STACEY ABRAMS: She has a problem particularly amongst young African-Americans who appear to be soft on her. So, it doesn't mean that they're going to defect and vote for Donald Trump. I think the questions is, do they stay home or do they vote for somebody like Gary Johnson?

SHAIDAH EHEHOSI: For me, voting for her would be like settling. And I don't want to settle. I would rather, like, stay single, right?

JUDY WOODRUFF: Shaidah Ehehosi, a sophomore at Georgia State University, says she feels pressure to back Clinton, but, as of now, doesn't think she can do that.

SHAIDAH EHEHOSI: She's so sneaky, and she's just not honest. And Donald Trump is openly racist, you know, openly ridiculous, basically. But Hillary is so covert with her actions, that that scares me as well. And it's just so — it's tough.

JUDY WOODRUFF: In this state, with a population in transition, Clinton's challenge is not only to turn out the Democratic base, especially African-Americans, but also to turn out more white voters than Democrats have won in the past five presidential elections.

Thanks to the controversial candidacy of Donald Trump, the key could be white women like Jessica Mayer, who voted for Mitt Romney last time, but says Trump is out of the question. She's considering Clinton.

JESSICA MAYER: I don't know if I want to vote for her or not. I like her. I don't dislike her, but I like Gary Johnson a lot, too. I don't want to vote for it just because she's a woman, even though I'm — I feel like I'm leaning that way, because it'd be nice to have a woman in the White House.

JUDY WOODRUFF: The support of voters like Jessica is essential to a long-shot Democratic victory here, says strategist Gordon Giffin.

GORDON GIFFIN, Democratic Strategist: To win a state like Georgia, you have got to appeal to a broad cross-section of genders. You can't just go after one gender. Broad cross-section of all parts of our citizenry. So, to win here, Hillary Clinton would have to get a substantial part of the white vote, not just the minority vote.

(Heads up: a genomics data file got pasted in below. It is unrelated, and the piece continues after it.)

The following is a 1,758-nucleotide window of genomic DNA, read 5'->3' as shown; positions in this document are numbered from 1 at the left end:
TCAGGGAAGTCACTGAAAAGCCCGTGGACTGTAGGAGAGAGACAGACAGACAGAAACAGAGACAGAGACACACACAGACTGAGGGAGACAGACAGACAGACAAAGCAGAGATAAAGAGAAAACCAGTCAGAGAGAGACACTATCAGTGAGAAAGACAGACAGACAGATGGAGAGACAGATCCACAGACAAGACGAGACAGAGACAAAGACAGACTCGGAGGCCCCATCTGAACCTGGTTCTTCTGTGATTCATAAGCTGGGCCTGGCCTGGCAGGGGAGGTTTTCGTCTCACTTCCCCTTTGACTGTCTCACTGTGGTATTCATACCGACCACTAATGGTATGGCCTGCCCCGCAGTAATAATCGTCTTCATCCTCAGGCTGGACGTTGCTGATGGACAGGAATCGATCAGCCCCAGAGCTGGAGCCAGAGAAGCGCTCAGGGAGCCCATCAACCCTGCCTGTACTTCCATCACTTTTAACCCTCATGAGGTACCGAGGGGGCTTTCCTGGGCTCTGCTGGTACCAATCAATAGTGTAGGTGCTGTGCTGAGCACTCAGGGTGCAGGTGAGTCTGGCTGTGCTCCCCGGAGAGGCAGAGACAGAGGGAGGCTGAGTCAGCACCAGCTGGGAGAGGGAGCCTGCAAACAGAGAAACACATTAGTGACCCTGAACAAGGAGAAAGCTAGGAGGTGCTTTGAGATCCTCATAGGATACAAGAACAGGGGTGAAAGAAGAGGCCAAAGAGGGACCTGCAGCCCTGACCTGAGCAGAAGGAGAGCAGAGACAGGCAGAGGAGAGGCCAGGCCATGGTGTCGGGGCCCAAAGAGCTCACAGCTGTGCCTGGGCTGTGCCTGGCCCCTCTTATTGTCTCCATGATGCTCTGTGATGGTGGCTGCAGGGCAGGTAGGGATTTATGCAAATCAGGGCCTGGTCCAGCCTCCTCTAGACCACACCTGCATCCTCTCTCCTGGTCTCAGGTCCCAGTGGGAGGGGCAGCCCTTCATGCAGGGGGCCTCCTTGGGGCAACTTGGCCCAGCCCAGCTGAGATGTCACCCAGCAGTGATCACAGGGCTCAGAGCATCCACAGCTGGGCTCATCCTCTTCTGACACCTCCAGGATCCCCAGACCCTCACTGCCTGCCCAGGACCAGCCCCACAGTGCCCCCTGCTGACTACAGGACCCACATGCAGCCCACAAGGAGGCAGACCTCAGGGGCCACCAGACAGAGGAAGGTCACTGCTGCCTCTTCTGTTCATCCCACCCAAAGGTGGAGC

JUDY WOODRUFF: Again, Andra Gillespie:

ANDRA GILLESPIE: In the context of the first debate performance, and Donald Trump's lashing out at Alicia Machado for her weight and other kinds of things, these are the kinds of messages that could play well to suburban white voters who are on the fence about Trump, and maybe she can convince them to come to her side.

JUDY WOODRUFF: Young Georgia Republicans like Jake Evans acknowledge Trump's weakness among women who would normally lean right.

JAKE EVANS: Millennials overall are a generation of equality on the gender side, on the race side, and he undoubtedly leads some people to believe that he doesn't fully further gender equality motives.

JUDY WOODRUFF: Even so, Evans himself backs Trump, albeit without enthusiasm.

JAKE EVANS: I will vote for Donald Trump because I think he aligns more with my personal ideologies, less government, lower taxes, less regulation. I believe, personally, that's what's best for the country, but I will do it reluctantly. And so I think it's an election of the lesser of two evils, to be honest with you, for a lot of millennials.

JUDY WOODRUFF: Clinton supporters say she can win that argument, if her campaign targets all the voters who are turned off by Trump.

GORDON GIFFIN: If 30 percent of the white vote in Georgia votes for Hillary Clinton, she will carry the state of Georgia.

JUDY WOODRUFF: We also found that, even among Clinton backers here, there is concern that the deep divisions in the country will undermine her if she's elected.

FRAN MARSHALL: I think that she is going to have as difficult a time as President Obama had as far as congressional support. I hope that they do not meet secretly the night that she is elected and decide that they are going to vote no for everything that she may present to Congress.

JUDY WOODRUFF: And that's a snapshot right now of Georgia, where new voter registration ends next Tuesday, October 11.